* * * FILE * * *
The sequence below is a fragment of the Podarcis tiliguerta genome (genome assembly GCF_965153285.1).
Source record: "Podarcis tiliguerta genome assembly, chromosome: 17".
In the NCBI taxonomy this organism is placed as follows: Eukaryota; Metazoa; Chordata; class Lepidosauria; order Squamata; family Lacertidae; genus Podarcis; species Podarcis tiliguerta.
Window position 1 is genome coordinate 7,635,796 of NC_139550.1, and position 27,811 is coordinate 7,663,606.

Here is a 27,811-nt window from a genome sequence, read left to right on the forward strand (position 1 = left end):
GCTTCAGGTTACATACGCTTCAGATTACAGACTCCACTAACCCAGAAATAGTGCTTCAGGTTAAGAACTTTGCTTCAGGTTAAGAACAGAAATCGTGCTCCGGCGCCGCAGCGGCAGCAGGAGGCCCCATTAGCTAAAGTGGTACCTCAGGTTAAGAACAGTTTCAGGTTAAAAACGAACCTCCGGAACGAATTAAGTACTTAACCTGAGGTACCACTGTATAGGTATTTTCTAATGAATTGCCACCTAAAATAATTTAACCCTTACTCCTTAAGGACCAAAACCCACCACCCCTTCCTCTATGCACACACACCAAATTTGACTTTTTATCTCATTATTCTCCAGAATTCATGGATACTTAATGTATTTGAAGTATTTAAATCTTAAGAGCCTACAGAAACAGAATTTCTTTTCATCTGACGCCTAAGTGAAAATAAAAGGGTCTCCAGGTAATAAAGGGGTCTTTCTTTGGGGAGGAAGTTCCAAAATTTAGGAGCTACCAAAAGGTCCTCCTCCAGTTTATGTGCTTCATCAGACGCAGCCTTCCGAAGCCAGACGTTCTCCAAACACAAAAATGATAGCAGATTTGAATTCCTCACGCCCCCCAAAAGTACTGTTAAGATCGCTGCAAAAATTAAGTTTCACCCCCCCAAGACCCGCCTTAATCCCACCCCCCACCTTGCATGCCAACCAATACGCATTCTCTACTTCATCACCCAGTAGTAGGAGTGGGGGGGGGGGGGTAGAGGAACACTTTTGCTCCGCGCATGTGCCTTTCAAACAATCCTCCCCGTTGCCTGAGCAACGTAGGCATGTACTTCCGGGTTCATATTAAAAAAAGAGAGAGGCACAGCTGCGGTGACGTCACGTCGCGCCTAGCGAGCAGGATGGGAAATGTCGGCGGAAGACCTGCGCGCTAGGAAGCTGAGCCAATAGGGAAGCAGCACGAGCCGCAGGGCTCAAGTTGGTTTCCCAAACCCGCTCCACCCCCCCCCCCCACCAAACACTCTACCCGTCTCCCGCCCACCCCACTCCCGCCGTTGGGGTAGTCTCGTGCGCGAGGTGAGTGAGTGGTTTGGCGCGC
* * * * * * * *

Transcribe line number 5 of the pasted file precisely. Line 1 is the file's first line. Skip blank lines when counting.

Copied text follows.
Here is a 27,811-nt window from a genome sequence, read left to right on the forward strand (position 1 = left end):